According to a Swedish study, adults seem to overestimate their levels of physical activity.
Researchers from Karolinska Institute in Stockholm assessed time spent in moderate or vigorous activity over a 7-day period in 1114 adult volunteers. They used an accurate measurement technique, accelerometry, which uses a small device attached to the body that detects any movement. The results showed that only 52% of adults achieved 30 minutes of moderate or vigorous activity per day, as recommended by national and international organisations. Furthermore, only 1% achieved these 30 minutes from 3 or more bouts of at least 10 minutes, which is a more specific recommendation developed by the U.S. Centers for Disease Control and Prevention and the American College of Sports Medicine. Men were generally more active than women, and both age and a higher body mass index were associated with lower levels of activity.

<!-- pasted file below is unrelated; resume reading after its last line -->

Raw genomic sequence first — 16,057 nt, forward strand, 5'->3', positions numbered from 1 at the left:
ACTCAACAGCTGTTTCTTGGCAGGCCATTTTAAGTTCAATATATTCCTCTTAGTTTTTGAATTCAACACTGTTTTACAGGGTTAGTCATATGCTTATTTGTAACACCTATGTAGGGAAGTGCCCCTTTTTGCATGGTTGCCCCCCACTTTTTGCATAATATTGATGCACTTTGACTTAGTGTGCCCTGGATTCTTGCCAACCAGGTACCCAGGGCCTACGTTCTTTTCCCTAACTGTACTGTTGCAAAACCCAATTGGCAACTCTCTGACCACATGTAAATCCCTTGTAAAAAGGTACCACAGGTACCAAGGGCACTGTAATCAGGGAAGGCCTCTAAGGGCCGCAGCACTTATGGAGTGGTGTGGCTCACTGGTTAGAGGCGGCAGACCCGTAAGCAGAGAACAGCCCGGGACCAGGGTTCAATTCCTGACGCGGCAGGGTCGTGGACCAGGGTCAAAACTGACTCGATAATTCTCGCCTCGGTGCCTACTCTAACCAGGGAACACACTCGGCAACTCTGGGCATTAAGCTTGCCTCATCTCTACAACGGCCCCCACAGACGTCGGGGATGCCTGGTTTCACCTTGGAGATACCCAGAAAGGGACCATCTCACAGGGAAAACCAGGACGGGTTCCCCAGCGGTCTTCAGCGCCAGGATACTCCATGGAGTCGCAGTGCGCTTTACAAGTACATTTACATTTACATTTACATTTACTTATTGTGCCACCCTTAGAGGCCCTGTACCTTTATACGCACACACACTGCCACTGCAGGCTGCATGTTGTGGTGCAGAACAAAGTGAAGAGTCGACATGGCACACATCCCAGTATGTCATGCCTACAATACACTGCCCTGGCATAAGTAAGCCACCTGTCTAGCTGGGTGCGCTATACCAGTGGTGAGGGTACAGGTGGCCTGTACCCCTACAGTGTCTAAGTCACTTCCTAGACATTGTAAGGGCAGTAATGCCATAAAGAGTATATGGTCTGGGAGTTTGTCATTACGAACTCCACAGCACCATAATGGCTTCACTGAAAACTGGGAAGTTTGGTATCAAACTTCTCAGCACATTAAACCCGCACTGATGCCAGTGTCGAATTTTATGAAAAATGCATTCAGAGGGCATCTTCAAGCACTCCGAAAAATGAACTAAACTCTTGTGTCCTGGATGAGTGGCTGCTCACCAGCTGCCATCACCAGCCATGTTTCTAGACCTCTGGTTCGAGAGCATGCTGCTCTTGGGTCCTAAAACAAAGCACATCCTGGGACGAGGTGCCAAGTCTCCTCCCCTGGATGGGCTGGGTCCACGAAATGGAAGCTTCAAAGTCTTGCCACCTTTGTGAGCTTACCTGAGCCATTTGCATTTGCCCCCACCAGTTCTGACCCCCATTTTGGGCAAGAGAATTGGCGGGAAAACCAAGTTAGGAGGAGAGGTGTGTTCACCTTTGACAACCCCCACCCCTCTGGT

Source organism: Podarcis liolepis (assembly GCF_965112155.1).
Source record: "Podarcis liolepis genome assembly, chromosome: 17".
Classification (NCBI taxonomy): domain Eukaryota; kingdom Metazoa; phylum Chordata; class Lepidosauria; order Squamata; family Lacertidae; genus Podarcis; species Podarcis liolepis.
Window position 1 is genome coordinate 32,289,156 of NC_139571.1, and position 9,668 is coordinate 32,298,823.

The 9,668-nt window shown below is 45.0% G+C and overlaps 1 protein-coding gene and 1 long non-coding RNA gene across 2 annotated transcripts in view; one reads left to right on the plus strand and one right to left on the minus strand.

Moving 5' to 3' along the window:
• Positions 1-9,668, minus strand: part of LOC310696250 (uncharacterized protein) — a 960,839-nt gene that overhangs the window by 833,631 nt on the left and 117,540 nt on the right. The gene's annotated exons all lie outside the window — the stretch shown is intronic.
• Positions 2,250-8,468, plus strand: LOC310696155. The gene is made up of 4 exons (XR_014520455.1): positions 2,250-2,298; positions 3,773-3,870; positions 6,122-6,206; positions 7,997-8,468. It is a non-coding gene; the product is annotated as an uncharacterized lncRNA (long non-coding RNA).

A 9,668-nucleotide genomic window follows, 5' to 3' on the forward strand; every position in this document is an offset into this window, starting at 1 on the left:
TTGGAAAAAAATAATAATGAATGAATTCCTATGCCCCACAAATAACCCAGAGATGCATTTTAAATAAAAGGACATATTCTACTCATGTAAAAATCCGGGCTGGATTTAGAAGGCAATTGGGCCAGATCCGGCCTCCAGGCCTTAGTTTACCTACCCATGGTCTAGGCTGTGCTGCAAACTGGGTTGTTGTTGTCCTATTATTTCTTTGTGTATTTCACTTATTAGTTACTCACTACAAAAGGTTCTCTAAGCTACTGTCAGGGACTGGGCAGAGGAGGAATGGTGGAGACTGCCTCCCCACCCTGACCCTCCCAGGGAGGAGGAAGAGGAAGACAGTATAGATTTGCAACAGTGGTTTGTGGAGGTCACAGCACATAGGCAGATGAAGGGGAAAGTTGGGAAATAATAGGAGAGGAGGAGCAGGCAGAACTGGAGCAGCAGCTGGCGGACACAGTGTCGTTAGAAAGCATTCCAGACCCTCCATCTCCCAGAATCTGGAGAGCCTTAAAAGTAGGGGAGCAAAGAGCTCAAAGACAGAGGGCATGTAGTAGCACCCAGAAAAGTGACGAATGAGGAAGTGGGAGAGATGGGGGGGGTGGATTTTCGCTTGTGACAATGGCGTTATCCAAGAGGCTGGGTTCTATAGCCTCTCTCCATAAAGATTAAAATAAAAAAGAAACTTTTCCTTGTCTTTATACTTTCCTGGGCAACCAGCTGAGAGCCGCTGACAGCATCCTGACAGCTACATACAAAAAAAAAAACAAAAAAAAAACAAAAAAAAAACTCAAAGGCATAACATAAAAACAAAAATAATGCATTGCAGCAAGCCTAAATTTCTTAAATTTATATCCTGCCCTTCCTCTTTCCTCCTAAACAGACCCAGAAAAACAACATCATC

The researchers concluded that the objective measure of activity produced lower levels than those obtained from self-reported diaries, suggesting that people tend to exaggerate their participation in physical activity.
For more information, see
Hagströmer et al (2007). Physical activity and inactivity in an adult population assessed by accelerometry. Medicine & Science in Sports & Exercise, DOI: 10.1249/mss.0b013e3180a76de5
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